MA House Passes Parentage Act, Advancing Bill for Senate Approval

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MA House Passes Parentage Act, Advancing Bill for Senate Approval

On June 12, the Massachusetts House of Representatives today voted unanimously to pass an act to ensure legal parentage equality, better known as the Massachusetts Parentage Act (H4672), historic legislation that will protect LGBTQ+ families, and children born through surrogacy and assisted reproduction, in forming the legal bond of a parent-child relationship. The bill now advances to the Massachusetts Senate.

"We are grateful that these long-overdue protections have passed the House and will now take this important step toward becoming law in Massachusetts," said Polly Crozier, Director of Family Advocacy at GLBTQ Legal Advocates & Defenders. "We are grateful for Speaker Ron Mariano's leadership in advancing the MPA and for the many hours of work dedicated to this legislation by Chairman Michael Day through his leadership role on the Judiciary Committee. All families in Massachusetts, including many LGBTQ+ families, are one step closer to having the legal protections and security they deserve. As this bill advances, we look forward to working with the Senate - where we have strong bipartisan support - and the Senate President, who is also a longtime supporter of LGBTQ equality."

The MPA updates Massachusetts statutes to clarify who can be a parent and how to establish parentage. This bill is critical to ensuring that all children can access the security of legal parentage, regardless of the circumstances of their birth, including through assisted reproduction and surrogacy.

Currently, Massachusetts is the only state in New England without established statutory protections on parentage.

"What we are doing today is giving a tune up to our statutory structure to reflect the modern and contemporary ways that people become parents whether they are straight or gay," said Rep. Sarah Peake during her floor speech Wednesday. "This is a bill that is good for everyone in the Commonwealth of Massachusetts.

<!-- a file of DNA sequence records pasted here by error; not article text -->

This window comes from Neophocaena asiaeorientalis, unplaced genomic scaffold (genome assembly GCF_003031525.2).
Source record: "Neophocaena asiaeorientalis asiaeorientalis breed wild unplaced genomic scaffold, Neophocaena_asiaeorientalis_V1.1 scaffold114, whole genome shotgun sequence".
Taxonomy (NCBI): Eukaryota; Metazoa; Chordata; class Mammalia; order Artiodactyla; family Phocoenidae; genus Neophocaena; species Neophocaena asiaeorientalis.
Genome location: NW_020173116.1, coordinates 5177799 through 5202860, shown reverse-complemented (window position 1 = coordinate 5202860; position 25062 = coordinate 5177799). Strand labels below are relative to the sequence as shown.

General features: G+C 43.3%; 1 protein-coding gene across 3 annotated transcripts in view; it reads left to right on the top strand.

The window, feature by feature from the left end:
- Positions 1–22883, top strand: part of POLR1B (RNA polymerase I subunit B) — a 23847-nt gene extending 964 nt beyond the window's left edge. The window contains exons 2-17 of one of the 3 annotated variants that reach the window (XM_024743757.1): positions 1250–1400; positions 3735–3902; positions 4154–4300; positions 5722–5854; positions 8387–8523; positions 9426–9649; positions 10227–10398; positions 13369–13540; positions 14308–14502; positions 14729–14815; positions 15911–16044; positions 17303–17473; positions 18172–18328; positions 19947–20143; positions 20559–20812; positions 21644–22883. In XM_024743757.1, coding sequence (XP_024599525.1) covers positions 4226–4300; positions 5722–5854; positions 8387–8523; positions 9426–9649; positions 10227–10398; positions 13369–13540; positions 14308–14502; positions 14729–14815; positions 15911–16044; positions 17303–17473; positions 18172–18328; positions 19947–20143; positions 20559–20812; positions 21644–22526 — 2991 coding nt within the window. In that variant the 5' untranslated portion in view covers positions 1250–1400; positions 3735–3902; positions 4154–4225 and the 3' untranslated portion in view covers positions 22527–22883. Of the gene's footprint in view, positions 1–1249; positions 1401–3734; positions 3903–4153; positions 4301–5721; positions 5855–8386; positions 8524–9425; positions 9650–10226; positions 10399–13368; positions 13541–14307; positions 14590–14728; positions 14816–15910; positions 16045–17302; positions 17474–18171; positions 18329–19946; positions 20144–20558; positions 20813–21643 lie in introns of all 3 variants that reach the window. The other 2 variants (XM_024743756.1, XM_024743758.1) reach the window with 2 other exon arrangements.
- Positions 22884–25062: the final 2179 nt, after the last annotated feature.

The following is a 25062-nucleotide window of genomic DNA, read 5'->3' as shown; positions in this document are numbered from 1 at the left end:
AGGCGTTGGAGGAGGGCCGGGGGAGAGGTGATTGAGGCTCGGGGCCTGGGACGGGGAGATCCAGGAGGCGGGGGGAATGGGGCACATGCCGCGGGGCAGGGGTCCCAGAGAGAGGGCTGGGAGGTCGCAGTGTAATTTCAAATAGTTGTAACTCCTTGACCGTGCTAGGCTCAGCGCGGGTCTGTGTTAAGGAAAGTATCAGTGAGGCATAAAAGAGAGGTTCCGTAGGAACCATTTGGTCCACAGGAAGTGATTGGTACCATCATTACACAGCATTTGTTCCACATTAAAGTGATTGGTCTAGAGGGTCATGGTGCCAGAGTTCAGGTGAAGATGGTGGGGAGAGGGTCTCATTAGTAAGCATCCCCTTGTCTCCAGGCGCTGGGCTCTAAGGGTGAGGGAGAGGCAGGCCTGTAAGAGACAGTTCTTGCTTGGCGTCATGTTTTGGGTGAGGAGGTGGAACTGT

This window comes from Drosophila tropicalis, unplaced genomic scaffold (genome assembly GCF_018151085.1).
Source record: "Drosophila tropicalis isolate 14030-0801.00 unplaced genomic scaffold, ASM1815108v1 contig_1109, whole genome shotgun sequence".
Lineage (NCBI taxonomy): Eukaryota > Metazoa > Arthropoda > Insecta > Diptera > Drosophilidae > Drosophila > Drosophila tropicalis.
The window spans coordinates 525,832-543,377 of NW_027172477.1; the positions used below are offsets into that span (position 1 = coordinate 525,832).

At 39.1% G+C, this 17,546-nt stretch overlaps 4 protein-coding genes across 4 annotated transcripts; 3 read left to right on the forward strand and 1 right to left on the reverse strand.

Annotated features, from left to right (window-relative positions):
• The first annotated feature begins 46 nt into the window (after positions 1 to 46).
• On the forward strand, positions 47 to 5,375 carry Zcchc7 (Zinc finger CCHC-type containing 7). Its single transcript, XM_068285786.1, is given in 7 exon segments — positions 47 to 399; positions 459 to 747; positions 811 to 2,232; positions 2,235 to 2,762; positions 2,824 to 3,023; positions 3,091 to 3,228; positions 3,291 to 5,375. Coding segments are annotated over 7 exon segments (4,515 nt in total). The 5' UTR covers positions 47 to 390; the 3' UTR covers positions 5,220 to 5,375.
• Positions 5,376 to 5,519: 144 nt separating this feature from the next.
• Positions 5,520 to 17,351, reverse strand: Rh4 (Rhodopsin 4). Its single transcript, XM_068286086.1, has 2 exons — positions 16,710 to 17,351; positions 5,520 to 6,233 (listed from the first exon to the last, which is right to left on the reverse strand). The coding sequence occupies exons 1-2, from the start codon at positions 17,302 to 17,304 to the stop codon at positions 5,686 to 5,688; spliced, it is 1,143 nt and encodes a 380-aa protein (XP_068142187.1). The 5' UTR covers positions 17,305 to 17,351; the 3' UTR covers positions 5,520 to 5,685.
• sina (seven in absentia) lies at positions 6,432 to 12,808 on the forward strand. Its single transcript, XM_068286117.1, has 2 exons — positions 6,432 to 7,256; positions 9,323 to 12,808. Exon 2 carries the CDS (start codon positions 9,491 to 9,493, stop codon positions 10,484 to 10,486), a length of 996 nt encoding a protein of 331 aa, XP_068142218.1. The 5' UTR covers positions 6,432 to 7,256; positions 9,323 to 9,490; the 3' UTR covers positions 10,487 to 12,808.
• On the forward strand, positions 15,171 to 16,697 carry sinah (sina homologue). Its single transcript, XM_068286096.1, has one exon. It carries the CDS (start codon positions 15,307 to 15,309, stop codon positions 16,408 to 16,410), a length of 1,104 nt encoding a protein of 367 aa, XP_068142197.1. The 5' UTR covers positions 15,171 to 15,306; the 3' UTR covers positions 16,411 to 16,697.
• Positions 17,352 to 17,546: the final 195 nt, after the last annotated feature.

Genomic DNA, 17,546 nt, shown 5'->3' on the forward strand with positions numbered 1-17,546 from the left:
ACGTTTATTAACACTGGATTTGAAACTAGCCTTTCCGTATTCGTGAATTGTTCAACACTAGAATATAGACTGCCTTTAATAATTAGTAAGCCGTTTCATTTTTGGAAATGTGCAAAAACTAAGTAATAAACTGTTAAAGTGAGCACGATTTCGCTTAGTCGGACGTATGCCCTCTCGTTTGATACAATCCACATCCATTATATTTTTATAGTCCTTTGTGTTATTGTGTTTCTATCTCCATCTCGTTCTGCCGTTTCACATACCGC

"At the heart of this bipartisan legislation lies a simple yet profound principle: the recognition of legal parentage should not be contingent upon outdated norms or narrow definitions," said Rep. Hannah Kane, a co-sponsor of the bill, during her floor speech Wednesday. "It is a principle that acknowledges the diverse tapestry of modern families and affirms their right to legal recognition and protection under the law."

"Today we seek to modernize laws that currently treat parents who, despite loving and providing for their children just as much as any other parent does, we treat them as second class because of how they became a parent," said Rep. Day during his floor speech Wednesday.

Governor Maura Healey and Attorney General Andrea Joy Campbell expressed their strong support, respectively, for the legislation in April following the enactment of a similar piece of legislation in Michigan.

"We've been proud to be a national leader and trailblazer when it comes to LGBTQ+ equality, but we've got some catching up to do," said Governor Healey. "Let's pass the Massachusetts Parentage Act to make sure every family has the legal protections they need and deserve."

"Our state parental laws have not kept pace with the diversity of modern-day families, and as other states take the necessary steps to protect families, provide stability for children and advance reproductive and LGBTQ+ rights, it is clear it is well past the time for us to act and pass the Massachusetts Parentage Act," said Attorney General Campbell.

The bill's bipartisan sponsors include Democrat Senator Julian Cyr, Republican Senator Bruce Tarr, Democrat Representative Sarah Peake, and Republican Representative Hannah Kane.